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Strayerisms – Opioid Abuse and Buprenorphine

Reuben Strayer, MD and Anand Swaminathan, MD FAAEM
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Nurses Edition Commentary

Kathy Garvin, RN and Lisa Chavez, RN
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EMRAP_2018_09_September_Written Summary 440 KB - PDF

Strayerisms - Opioid Abuse and Buprenorphine

Reuben Strayer MD and Anand Swaminathan MD

 

Take Home Points

  • The best thing you can do to prevent opioid addiction is to keep opioid naïve patients opioid naïve.
  • If you do prescribe opioids, prescribe in a way that minimizes harm.
  • Move willing opioid misusers into treatment with ED initiated buprenorphine.
  • If the patient is not already in withdrawal, buprenorphine will precipitate withdrawal as it is a partial agonist with higher receptor affinity.

 

  • Overdose deaths in the United States have exceeded peak mortality from guns, HIV and motor vehicle accidents. This is now the leading cause of overall death of Americans under age 50. American physicians have now begun to curtail their opioid prescribing after the 700% increase that led to a prescription opioid addiction epidemic followed by a heroin epidemic and now to an illicitly manufactured fentanyl epidemic. There are still millions of Americans who still misuse opioids and they end up in the emergency department frequently with misuse harms that include apnea and cardiac arrest.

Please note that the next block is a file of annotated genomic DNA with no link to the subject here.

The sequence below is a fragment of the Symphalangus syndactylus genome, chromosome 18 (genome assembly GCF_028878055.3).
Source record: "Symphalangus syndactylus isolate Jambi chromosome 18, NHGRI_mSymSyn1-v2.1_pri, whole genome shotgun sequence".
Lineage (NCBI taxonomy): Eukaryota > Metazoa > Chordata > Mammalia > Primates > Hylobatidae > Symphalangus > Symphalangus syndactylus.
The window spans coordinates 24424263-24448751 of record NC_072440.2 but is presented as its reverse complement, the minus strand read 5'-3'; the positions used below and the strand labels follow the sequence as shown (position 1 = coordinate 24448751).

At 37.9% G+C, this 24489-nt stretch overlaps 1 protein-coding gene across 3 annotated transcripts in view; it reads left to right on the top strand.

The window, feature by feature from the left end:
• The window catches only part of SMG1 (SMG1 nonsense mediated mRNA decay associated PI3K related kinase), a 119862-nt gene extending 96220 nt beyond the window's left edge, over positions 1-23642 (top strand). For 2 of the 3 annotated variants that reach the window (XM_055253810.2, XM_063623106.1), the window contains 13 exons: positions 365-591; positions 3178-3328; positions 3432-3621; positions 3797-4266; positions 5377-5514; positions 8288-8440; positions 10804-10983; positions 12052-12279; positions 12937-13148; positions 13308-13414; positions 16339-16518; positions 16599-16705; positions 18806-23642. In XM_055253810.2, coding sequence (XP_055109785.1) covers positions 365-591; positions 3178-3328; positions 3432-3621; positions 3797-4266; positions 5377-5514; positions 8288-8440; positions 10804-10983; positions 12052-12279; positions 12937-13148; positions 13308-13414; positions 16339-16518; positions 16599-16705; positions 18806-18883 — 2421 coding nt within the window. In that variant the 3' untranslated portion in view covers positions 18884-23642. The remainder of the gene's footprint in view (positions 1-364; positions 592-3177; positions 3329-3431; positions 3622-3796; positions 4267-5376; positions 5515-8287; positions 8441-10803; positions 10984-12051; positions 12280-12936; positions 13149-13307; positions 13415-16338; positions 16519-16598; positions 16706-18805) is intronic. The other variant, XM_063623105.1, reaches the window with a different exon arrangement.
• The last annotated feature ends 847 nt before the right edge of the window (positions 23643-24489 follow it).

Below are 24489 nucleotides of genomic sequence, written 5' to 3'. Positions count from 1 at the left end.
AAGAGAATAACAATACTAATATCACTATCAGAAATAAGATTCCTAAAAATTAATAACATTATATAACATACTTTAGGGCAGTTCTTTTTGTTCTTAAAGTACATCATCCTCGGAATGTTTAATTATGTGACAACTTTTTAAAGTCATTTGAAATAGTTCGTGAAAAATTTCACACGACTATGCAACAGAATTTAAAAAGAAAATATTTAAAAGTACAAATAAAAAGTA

• Emergency providers are uniquely positioned to intervene on addiction harms because the emergency department is where they are encountered. Patients afflicted with opioid misuse live across a spectrum of disease that can be categorized according to how revealed their misuse is. Do they realize they misuse opioids and if so, will they inform healthcare providers? Among revealed opioid misusers, there is a spectrum of willingness to enter into addiction treatment.
  • There are a series of best practices that have emerged to guide the management of patients at all points along the misuse spectrum, from completely unrevealed misuse to the patient who is fully revealed as a misuser and willing to move to recovery. Also, the spectrum includes the opioid naïve patient who presents with acute pain from fracture or kidney stone to the chronic pain patient who takes hundreds of morphine milligram equivalents daily in the form of prescription and street opiates and repeatedly presents after overdose.
  • The most important way that emergency providers can make an impact in the epidemic is to keep opioid naïve patients opioid naïve so that fewer patients with acute pain are sent down the path to misuse by our prescriptions. Many of us were taught that you can’t trigger addiction with a script for 20 Percocets but we now know that was marketing. We know that some fraction of opioid naïve patients who fill a prescription for opioids will develop addiction arising from that prescription.
  • Once opioid addiction develops, it can be managed but there seems to be a permanent or long-lasting derangement of brain chemistry with profound implications for the patient and their loved ones. Preventing the development of addiction is crucial. This means doing an explicit calculation of the likelihood of benefit and harm every time you consider writing for opioids. The benefit of an opioid prescription is the degree to which opioids ameliorate suffering from pain after safer pharmacologic and non-pharmacologic analgesics have been optimized.